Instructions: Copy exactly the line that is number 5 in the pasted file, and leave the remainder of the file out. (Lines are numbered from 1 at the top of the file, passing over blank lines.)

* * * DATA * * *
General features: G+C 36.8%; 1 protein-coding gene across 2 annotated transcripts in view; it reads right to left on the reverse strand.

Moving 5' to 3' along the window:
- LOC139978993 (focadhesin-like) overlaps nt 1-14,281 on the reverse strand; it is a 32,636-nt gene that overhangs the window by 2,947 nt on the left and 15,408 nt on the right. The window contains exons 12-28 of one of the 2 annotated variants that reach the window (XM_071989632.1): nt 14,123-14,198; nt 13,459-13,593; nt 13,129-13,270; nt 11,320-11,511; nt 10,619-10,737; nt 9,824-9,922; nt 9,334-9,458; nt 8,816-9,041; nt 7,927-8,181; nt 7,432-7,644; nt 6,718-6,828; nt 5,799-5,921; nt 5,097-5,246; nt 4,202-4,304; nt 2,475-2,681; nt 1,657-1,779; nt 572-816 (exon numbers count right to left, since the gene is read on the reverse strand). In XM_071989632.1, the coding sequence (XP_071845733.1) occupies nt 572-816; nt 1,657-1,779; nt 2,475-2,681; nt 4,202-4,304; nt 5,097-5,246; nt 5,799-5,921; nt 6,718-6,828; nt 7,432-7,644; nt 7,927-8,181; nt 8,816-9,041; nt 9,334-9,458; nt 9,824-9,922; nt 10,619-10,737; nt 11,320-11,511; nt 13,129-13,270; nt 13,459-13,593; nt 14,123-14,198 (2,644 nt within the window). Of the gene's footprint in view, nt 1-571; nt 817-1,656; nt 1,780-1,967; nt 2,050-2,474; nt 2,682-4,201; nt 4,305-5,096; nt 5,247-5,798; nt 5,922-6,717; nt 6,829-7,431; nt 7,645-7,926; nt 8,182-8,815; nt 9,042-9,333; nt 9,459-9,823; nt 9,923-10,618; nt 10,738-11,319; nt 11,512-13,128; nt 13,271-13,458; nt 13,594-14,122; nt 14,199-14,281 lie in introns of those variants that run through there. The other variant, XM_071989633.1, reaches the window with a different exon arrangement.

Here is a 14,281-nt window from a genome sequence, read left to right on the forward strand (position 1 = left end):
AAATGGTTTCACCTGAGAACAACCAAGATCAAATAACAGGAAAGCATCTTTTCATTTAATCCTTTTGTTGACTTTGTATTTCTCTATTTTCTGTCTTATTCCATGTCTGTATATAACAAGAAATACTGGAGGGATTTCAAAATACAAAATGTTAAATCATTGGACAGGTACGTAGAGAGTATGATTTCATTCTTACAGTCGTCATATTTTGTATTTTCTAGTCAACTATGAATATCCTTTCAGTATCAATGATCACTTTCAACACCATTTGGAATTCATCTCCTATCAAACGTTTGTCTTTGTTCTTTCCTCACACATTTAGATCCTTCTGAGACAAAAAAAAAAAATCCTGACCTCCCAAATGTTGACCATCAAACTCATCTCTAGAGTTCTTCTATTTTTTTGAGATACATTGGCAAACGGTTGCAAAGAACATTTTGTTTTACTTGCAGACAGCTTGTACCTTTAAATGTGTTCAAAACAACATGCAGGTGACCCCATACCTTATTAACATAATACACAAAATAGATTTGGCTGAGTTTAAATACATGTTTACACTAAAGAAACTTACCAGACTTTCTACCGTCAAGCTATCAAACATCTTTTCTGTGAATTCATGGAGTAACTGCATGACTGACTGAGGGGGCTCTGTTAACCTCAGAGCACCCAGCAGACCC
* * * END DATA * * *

AAATGGTTTCACCTGAGAACAACCAAGATCAAATAACAGGAAAGCATCTTTTCATTTAATCCTTTTGTTGACTTTGTATTTCTCTATTTTCTGTCTTATTCCATGTCTGTATATAACAAGAAATACTGGAGGGATTTCAAAATACAAAATGTTAAATCATTGGACAGGTACGTAGAGAGTATGATTTCATTCTTACAGTCGTCATATTTTGTATTTTCTAGTCAACTATGAATATCCTTTCAGTATCAATGATCACTTTCAACACCATTTGGAATTCATCTCCTATCAAACGTTTGTCTTTGTTCTTTCCTCACACATTTAGATCCTTCTGAGACAAAAAAAAAAAATCCTGACCTCCCAAATGTTGACCATCAAACTCATCTCTAGAGTTCTTCTATTTTTTTGAGATACATTGGCAAACGGTTGCAAAGAACATTTTGTTTTACTTGCAGACAGCTTGTACCTTTAAATGTGTTCAAAACAACATGCAGGTGACCCCATACCTTATTAACATAATACACAAAATAGATTTGGCTGAGTTTAAATACATGTTTACACTAAAGAAACTTACCAGACTTTCTACCGTCAAGCTATCAAACATCTTTTCTGTGAATTCATGGAGTAACTGCATGACTGACTGAGGGGGCTCTGTTAACCTCAGAGCACCCAGCAGACCC